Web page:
Also, I just don't like having cash tied up that I can't use now.


Also, do you have a 529 set up? With 4 kids college is going to be expensive any way you cut it.


We're not doing a 529, but are otherwise saving for college etc. My state doesn't offer a deduction on 529 plans, so it just doesn't seem worth it. Unless I am missing something?

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Tiago Splitter
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Re: Personal Finance 101 for Young Lawyers

Postby Tiago Splitter » Mon Jan 23, 2017 2:36 pm

patentlitigatrix wrote:
dabigchina wrote:
patentlitigatrix wrote:What are good legit ways to reduce taxable income for high income earners? Married couple with 4 kids, combined income over 500k. Both my husband and I max out our 401k, itemize, take mortgage deduction. I know taxes will be high regardless, but any tips from experience? We get the god damn AMT every year so I feel like itemizing and taking all these deductions is really not that helpful.

In particular, I don't get how back-door Roth IRA conversions help. Don't you still pay the tax on the income before you put it into the traditional IRA? So how does this help?

And HSAs make me nervous. Even as a family of 6, our health-care costs are generally low, and we get a super-cheap HMO through my husband's employer. I doubt we'd even meet the deductible on an HDHP. No one has any chronic medication conditions, or really gets sick often. Is the idea to save this for use later in life? So you are betting on getting sick? And can't you only contribute 6k a year anyways?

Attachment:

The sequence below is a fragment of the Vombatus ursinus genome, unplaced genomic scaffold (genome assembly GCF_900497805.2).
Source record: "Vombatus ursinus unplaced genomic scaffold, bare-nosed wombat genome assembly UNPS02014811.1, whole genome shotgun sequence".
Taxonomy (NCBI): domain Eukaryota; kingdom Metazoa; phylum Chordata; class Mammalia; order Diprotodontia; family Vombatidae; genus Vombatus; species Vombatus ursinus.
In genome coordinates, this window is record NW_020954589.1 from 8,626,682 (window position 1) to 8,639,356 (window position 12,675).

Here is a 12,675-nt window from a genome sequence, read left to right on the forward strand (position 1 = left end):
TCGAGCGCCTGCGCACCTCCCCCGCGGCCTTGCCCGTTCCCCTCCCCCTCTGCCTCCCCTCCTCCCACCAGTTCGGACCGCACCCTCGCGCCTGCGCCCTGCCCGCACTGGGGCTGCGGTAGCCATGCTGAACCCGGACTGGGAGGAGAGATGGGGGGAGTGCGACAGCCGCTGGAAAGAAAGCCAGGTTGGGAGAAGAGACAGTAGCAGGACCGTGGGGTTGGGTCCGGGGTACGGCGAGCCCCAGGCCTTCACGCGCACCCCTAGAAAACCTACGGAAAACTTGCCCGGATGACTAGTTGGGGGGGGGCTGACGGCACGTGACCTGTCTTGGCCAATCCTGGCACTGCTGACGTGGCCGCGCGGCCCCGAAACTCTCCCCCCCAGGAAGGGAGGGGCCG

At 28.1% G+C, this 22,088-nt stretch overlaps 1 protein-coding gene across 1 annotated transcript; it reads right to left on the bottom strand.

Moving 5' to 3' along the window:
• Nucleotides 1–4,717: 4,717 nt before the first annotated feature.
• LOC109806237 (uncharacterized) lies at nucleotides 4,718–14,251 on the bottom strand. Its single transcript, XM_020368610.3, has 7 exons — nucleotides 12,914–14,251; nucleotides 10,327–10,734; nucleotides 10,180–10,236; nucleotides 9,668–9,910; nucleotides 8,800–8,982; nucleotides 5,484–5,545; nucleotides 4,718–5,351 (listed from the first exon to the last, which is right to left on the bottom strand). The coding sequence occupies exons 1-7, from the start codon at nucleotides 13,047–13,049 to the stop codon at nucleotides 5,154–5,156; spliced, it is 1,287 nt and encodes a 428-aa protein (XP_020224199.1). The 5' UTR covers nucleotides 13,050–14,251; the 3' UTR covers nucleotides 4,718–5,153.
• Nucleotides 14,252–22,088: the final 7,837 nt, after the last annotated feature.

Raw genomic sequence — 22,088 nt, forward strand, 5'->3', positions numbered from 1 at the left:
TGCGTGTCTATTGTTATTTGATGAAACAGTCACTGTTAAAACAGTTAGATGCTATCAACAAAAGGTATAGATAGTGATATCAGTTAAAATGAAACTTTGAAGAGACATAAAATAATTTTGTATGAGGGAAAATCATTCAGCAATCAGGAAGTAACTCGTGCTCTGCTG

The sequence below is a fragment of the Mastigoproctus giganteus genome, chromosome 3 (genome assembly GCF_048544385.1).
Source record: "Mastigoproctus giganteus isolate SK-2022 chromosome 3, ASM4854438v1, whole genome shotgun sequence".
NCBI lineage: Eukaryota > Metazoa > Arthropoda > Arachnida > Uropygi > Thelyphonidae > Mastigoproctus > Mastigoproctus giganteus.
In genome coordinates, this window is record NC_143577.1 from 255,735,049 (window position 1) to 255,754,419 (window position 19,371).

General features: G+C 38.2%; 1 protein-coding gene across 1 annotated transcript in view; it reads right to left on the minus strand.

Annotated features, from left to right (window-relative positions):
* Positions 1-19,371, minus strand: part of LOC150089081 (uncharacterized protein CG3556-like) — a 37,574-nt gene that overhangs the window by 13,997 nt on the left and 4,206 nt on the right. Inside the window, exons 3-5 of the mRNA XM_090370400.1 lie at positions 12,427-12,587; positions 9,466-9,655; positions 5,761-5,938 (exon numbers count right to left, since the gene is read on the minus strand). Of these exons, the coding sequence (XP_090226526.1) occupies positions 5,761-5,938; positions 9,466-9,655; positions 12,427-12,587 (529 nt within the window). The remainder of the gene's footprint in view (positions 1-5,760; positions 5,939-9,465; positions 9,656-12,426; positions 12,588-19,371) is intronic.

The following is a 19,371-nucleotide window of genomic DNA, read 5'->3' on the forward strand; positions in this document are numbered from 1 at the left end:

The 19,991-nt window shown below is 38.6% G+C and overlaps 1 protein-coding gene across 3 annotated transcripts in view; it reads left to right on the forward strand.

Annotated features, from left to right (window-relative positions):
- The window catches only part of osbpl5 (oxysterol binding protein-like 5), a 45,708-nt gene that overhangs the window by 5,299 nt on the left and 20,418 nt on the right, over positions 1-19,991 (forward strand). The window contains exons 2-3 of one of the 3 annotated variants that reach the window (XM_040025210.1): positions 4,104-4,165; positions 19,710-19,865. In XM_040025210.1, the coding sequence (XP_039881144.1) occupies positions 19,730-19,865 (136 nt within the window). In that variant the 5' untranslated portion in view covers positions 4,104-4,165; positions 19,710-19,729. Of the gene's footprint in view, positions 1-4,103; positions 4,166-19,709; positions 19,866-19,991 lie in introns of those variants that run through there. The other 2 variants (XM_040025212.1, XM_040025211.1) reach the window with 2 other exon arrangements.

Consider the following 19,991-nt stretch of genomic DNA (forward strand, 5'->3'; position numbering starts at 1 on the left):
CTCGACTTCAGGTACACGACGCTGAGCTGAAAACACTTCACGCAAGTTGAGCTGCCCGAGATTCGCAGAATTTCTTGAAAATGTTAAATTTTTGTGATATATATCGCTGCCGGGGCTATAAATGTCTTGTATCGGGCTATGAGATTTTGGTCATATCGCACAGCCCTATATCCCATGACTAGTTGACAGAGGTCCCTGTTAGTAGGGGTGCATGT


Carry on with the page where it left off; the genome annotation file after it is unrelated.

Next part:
Also, I just don't like having cash tied up that I can't use now.


Also, do you have a 529 set up? With 4 kids college is going to be expensive any way you cut it.


We're not doing a 529, but are otherwise saving for college etc. My state doesn't offer a deduction on 529 plans, so it just doesn't seem worth it. Unless I am missing something?

529's grow tax-free if used for education. You can just open one up and change beneficiaries (i.e. give money to different kids depending on need) down the line.

patentlitigatrix
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Re: Personal Finance 101 for Young Lawyers

Postby patentlitigatrix » Mon Jan 23, 2017 2:40 pm

Tiago Splitter wrote:
patentlitigatrix wrote:
dabigchina wrote:
patentlitigatrix wrote:What are good legit ways to reduce taxable income for high income earners? Married couple with 4 kids, combined income over 500k. Both my husband and I max out our 401k, itemize, take mortgage deduction. I know taxes will be high regardless, but any tips from experience? We get the god damn AMT every year so I feel like itemizing and taking all these deductions is really not that helpful.

In particular, I don't get how back-door Roth IRA conversions help. Don't you still pay the tax on the income before you put it into the traditional IRA? So how does this help?

And HSAs make me nervous. Even as a family of 6, our health-care costs are generally low, and we get a super-cheap HMO through my husband's employer. I doubt we'd even meet the deductible on an HDHP. No one has any chronic medication conditions, or really gets sick often. Is the idea to save this for use later in life? So you are betting on getting sick? And can't you only contribute 6k a year anyways?